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Discovery of Radium and Polonium
Poland-born Maria Sklodowska Curie is remembered as one of
the world's most brilliant scientists, male or female—her
achievements all the more remarkable, because she was a woman
working in a male-dominated field.
Born November 7, 1867, Maria was an outstanding student
who had a prodigious memory. Her father was a math and physics
teacher and her mother a pianist, singer and teacher. One
of five children, she worked as a teacher, then a governess,
to help her family make ends meet and to earn money for her
university education. In November 1891, she left Poland for
the Sorbonne in Paris, where she first began using the French
"Marie" instead of Maria. She graduated first in
her class in physical sciences in 1893.
The following year she began working in Gabriel Lippmann's
research laboratory. Soon after, she met Pierre Curie, an
acclaimed professor at the School of Physics at the University
of Paris. They married on July 26, 1895. Thus began their
research partnership, focused on the study of radioactive
substances, which would lead them to the discovery of two
new radioactive elements: radium and polonium.
The Curies brought their first daughter, Irene, into the
world in 1897. The following year Marie set up a lab at the
School of Physics, where she planned to work alongside her
husband. While studying uranium ore, or pitchblend, the Curies
found that the substance contained much more radioactivity
than could be attributed to the uranium in it. They developed
a very tedious method of refining large quantities of pitchblend
to produce tiny samples of radioactive material. The first
element they were able to isolate was polonium, named for
Marie's native country. They isolated radium next, which was
even more radioactive -- two million times more than uranium.
They confirmed both elements’ existence by 1902.
The discoveries earned Curie her doctoral degree, the first
to be awarded to a woman in Europe. Then, in 1903, she and
Pierre were awarded the Nobel Prize in physics, presented
to them jointly with Antoine Henri Bacquerel, who had discovered
the phenomenon of natural radioactivity.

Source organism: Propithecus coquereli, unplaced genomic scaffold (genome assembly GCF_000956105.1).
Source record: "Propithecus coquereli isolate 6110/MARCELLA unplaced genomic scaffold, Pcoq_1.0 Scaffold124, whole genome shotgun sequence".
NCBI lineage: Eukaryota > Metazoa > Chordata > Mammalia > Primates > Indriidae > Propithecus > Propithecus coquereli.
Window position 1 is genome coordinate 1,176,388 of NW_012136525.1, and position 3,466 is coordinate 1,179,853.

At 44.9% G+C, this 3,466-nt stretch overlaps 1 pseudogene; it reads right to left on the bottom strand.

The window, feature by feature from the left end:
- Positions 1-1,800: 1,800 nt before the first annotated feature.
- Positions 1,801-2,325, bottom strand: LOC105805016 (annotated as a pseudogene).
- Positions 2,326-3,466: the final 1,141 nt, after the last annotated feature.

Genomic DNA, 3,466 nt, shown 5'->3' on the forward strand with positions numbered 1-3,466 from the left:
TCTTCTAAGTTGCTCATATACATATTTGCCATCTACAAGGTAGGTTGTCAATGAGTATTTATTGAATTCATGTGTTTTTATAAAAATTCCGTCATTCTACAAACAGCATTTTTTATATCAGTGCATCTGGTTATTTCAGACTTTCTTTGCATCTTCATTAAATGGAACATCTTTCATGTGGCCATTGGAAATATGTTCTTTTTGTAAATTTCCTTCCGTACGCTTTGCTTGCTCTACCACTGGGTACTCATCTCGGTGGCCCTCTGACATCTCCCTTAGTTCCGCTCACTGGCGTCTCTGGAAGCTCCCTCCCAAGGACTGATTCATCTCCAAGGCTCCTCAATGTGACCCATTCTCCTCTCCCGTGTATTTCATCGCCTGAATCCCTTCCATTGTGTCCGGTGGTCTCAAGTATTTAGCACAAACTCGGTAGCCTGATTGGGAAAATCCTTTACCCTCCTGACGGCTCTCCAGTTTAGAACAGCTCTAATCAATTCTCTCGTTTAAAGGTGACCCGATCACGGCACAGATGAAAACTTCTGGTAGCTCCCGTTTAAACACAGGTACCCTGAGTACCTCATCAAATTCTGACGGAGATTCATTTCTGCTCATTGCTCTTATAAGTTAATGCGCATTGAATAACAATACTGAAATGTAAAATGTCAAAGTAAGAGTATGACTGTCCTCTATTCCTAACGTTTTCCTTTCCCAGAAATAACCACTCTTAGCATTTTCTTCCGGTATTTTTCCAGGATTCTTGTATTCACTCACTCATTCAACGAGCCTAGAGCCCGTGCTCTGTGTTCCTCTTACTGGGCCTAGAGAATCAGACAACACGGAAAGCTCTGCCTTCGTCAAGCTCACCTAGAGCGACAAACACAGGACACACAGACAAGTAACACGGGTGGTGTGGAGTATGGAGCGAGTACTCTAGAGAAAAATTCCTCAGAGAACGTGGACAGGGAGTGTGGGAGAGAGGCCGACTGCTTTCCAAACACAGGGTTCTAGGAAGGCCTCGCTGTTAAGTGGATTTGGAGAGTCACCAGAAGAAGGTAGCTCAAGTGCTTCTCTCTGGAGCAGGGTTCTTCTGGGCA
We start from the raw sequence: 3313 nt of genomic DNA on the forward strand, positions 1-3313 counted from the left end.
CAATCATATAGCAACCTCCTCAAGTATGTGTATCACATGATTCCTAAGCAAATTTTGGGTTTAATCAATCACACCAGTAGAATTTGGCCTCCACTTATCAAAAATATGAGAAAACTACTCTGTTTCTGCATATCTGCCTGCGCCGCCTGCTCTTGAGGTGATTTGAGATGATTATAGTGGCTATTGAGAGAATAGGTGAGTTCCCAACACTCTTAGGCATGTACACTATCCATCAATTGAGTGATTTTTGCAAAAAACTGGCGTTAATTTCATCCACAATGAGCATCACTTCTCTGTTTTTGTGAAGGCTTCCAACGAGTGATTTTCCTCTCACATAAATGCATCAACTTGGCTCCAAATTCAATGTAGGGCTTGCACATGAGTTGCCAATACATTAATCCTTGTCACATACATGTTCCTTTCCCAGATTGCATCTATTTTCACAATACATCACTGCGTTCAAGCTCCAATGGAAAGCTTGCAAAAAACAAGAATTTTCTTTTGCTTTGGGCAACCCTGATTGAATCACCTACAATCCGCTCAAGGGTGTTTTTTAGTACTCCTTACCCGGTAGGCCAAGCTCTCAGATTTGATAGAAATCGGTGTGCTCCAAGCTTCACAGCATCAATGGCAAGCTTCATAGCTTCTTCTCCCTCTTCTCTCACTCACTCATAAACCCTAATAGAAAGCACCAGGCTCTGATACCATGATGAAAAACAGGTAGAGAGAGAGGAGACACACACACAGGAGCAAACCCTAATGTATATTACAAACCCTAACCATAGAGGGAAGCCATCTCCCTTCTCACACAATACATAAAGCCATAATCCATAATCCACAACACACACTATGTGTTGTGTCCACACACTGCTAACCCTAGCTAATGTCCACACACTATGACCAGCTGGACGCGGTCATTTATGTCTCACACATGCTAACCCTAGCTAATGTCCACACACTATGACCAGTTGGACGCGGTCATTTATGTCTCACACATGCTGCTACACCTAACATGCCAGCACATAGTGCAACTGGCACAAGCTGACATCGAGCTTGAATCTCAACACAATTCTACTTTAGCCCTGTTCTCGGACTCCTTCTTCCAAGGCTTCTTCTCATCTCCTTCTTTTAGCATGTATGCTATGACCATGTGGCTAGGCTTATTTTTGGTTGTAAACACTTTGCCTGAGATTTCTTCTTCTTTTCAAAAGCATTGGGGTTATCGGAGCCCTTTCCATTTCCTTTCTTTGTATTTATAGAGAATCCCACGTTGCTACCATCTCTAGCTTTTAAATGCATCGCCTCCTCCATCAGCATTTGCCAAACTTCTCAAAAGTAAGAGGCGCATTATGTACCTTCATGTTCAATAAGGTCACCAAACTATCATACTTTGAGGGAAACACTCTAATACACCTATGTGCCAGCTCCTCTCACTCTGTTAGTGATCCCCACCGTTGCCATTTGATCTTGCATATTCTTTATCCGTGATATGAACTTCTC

Eve, the Curies' second daughter, was born in December of
1904. Upon returning to work Marie was appointed chief assistant
in Pierre’s lab. The following year, Pierre was killed
in a street accident in Paris, leaving his wife to continue
her work on radioactive elements alone. In 1906, she took
on her husband's professorship and was the first woman to
teach at the Sorbonne.
In 1910, Curie published a treatise on radioactivity. She
was awarded an unprecedented second Nobel Prize in 1911—in
chemistry—for the isolation of pure radium. In 1914,
she helped establish the Radium Institute in Paris and was
its first director. She continued to innovate, creating portable
x-ray machines in World War I and training radiologist nurses
to operate them on the battlefield. She and her daughter Irene
worked together during the war on improvements to x-radiography.
Curie's research eventually gave birth to the field of atomic
physics. She began lecturing around Europe and in the United
States, focusing on research into the chemistry of radioactive
substances and possible medical applications for them. In
1932, she oversaw the founding of the Radium Institute in
Warsaw, of which her sister, Bronia, became director.
On July 4, 1934, Curie died of leukemia at the age of 67,
and her illness is believed to be a direct result of her frequent
exposure to penetrating radiation. In fact, years after her
death, physicists were able to use photographic film to discover
fingerprints left in her lab books by radioactive deposits.
In 1995, the French Government honored her memory by transferring
her ashes and those of her husband to the Pantheon in Paris.
Curie's work paved the way for her daughter, Irene, and
husband Frederic Joliot's discovery of artificial radioactivity,
for which the pair won the Nobel Prize in chemistry in 1935.